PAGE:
Years ago, Kim got me a shirt for Christmas or a birthday that said, “I get my news on twitter”. I would wear this to journalism conferences and it would always start a lively discussion. These days, there isn’t much new to that. On Facebook the other day, a friend shared a link to a story, How Facebook and Twitter Became Your Newspapers citing a Pew report, The Evolving Role of News on Twitter and Facebook.
These days, I get my news from many sources. I often click on links, and then leave the tabs open to come back to later when I have time. Unfortunately, I’m often very busy and the number of tabs grows until I need to clean things up.
Today was one of those days. As I read through the tabs that were open, it seemed as if there was some greater narrative there, which I’ll try to explore by looking at some of these links.
A good starting point is UMD 'tragedy of the commons' tweet goes viral. A friend shared this link on Facebook and I reshared it with this introduction:
I think the interesting question is not why the professor did this, but why it went viral. Does it say something about the 1%, about the current crop of GOP candidates? Something about the current state of our society, that this has struck a chord? #ChooseTwoPoints
I receive fourteen comments and twenty people shared the post. To me, it comes down to some key issues. Many of the GOP candidates seem to be focused on Ayn Rand’s virtual of selfishness, believing that it is better for everyone to grab as much as they can. The tragedy of the commons illustrates why this does not work.
Another link I had open was David Brook’s, Listening to Ta-Nehisi Coates While White. He writes, “I think you distort American history” and goes on to present a vision of American History from the wealthy white male perspective. I imagine many of my friends interested in historiography rolling their eyes at what Brook’s is saying. To me, it relates back to the tragedy of the commons. Brooks is unwilling to accept that by grabbing all he can, he is in fact making things worse for everyone. He doesn’t want to hear that. Instead, as I commented on a friend’s post about the article, “Brooks op-ed reminds me of a four year old when told something he doesn't want to hear. Brooks just uses fancier words to scream out "La La La La La, I can't hear you!"” I understand the needs of papers to have short headlines, but it seems that a better title for Brook’s article would be Listening to Ta-Nehisi Coates While being a privileged rich white male unwilling to look critically at himself.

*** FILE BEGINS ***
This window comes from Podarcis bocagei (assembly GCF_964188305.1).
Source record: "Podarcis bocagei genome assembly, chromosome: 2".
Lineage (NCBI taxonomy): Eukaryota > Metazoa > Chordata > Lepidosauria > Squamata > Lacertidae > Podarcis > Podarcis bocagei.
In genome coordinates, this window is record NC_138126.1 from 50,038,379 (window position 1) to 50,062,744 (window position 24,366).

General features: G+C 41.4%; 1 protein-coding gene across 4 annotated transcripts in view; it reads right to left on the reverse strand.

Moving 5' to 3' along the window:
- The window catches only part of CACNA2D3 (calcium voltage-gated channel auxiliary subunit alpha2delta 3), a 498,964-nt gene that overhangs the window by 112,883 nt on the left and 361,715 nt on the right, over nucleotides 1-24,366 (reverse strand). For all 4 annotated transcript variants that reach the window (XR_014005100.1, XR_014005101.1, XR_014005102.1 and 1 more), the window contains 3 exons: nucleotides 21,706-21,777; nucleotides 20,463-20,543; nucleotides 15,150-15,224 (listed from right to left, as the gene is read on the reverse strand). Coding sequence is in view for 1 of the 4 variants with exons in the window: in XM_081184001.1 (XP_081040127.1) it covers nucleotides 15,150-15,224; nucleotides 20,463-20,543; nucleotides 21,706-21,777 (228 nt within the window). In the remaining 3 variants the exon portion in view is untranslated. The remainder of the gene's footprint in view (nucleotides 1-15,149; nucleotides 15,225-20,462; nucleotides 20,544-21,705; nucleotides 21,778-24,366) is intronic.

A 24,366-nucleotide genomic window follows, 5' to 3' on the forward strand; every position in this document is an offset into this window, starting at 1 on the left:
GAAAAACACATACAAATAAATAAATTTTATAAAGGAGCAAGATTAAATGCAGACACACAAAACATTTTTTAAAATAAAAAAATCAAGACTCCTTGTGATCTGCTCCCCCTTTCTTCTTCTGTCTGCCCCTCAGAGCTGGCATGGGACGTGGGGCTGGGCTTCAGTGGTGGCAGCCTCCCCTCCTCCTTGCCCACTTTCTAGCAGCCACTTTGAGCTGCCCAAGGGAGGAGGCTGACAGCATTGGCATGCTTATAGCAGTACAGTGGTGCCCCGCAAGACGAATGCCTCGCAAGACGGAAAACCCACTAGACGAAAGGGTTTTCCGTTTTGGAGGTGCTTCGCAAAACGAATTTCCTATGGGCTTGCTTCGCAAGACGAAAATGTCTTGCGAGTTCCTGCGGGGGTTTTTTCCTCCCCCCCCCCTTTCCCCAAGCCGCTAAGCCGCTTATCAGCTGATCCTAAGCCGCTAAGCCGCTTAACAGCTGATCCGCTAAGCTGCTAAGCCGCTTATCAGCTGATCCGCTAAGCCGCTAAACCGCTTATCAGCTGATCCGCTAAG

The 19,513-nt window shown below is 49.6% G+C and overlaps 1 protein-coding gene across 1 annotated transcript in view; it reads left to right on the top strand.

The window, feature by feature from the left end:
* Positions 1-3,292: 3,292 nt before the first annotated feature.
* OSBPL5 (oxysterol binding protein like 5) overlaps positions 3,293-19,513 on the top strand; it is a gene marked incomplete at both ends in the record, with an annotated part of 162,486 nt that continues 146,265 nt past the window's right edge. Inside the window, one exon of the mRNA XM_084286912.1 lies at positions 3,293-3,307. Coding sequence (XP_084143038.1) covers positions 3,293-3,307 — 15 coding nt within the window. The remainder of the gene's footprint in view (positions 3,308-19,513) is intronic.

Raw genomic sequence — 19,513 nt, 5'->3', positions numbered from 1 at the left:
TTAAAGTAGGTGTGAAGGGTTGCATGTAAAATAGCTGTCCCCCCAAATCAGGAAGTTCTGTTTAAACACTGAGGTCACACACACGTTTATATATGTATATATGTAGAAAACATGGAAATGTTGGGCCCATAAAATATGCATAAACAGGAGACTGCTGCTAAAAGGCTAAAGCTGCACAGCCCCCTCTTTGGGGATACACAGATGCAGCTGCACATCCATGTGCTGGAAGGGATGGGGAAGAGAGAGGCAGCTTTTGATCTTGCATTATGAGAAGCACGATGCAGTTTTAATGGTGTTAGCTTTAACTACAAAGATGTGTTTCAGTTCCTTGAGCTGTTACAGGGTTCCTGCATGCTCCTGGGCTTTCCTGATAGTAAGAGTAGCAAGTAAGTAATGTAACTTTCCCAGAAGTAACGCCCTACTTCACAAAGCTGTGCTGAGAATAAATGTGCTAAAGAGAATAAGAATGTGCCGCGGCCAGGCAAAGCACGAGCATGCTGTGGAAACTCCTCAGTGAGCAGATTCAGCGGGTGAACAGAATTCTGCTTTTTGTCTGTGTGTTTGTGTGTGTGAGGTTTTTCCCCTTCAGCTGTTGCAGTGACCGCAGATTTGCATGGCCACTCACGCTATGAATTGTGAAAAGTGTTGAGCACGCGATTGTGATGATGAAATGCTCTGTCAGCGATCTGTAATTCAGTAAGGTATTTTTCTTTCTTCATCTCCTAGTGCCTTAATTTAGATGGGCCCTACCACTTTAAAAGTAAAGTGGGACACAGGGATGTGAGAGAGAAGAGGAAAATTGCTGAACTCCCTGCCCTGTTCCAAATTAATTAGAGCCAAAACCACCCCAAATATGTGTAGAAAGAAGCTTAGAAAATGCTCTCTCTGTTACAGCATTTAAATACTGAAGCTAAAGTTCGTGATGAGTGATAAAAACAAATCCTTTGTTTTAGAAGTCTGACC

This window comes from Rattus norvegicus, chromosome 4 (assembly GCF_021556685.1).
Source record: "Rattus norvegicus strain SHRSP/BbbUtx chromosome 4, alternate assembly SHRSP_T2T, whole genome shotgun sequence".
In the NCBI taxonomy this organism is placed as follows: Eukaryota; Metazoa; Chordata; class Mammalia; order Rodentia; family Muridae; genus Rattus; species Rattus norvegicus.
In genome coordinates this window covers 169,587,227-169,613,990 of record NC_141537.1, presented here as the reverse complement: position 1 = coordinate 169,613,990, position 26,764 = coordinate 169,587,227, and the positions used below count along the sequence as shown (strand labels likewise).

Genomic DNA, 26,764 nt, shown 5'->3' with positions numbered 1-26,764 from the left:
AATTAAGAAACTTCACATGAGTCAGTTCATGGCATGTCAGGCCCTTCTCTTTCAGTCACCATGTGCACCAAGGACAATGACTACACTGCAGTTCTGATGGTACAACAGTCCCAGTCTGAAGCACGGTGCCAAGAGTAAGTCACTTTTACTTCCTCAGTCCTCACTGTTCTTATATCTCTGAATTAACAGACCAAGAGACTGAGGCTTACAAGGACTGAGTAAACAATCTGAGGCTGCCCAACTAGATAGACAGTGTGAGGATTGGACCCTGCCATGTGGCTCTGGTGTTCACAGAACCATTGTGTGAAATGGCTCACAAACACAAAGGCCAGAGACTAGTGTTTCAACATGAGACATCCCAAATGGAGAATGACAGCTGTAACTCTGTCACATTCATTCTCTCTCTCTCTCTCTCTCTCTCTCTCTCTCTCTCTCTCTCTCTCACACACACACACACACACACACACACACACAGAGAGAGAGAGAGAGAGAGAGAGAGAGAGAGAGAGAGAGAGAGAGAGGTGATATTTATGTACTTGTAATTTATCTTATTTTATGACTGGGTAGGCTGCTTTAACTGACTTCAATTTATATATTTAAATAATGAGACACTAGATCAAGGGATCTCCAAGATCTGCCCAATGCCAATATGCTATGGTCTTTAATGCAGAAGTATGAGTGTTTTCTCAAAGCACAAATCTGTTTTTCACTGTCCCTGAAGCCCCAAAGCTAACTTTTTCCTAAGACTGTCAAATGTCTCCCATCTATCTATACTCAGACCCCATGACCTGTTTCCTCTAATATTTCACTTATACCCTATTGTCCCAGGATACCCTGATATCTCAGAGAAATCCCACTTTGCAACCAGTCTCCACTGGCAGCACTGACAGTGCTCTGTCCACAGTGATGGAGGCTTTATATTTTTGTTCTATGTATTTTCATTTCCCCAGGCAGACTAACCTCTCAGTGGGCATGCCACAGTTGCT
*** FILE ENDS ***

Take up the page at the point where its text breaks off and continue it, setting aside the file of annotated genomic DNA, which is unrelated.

Another article that fits into this larger narrative is For the sake of the gospel, drop the persecution complex.
So what I’d like to suggest to my fellow Christians is that perhaps taking up the cross means laying down the persecution complex. A spirit of fear and entitlement does more to obscure the gospel than elucidate it.
Brooks, and conservative Christians seem afraid to live out the Gospel of loving our neighbors as ourselves. Instead they complain bitterly, perhaps even calling it persecution, if they are asked to make room for other people’s beliefs.
Perhaps some of this relates to the issue of climate change, and the bigger issue it represents. Two of the articles I had open were We should all worry about Climate Change, study reveals and Does Climate change Influence Death Rates in the U.S?. Is climate change an illustration of tragedy of the commons? What sort of response are Christians called to make to climate change?
Yet two of the articles I recently read seem to do a better job of relating our lives to God. They don’t directly relate to the tragedy of the commons, but indirectly seem to fit quite nicely. One was by a high school classmate, Saying Yes. Another blog post that caught my attention was Leaving a light on.
I should also do an inter-faith shout out here. As the month of Ramadan comes to an end, I think about a video a Muslim friend shared, Mercy Like the Rain.
One other link that I had open was the Poets and Writers database of MFA programs How do we write about The Tragedy of The Commons, Climate Change, and Faith in the Twenty First Century?
I’ve just watched the 2015 Super Bowl Ads as listed in Variety and thought I’d look for a moment on the social constructs they are built around.
One of the biggest constructs is around gender and sex, and there are several interesting ads. At the top of the list is the Kim Kardashian cellphone carrier ad with the idea that the reason we need as much online data as we do is to look at her. Um, not.
The second ad focuses on Marcia and Jan Brady; how Marcia gets grumpy if she’s hungry and Jan gets grumpy when it’s not about her. A traditional idea. It does make sense that people get grumpy when they’re hungry, but there are probably better ways of dealing with hunger than eating a candy bar.
The car ad featuring Pierce Bronson does a great job of tweaking ideas of the suave male spy, yet another gender construct. The ad for a television show about royalty doesn’t do a good job of exploring the constructs and is fairly forgettable.
The lingerie ad is fairly predictable, and the only thing memorable is the tag line, let the real games begin.
Yet the most compelling ads in the gender construct category are Dove’s #RealStrength and Always’ #LikeAGirl
They challenge traditional constructs and present emerging constructs that are more positive.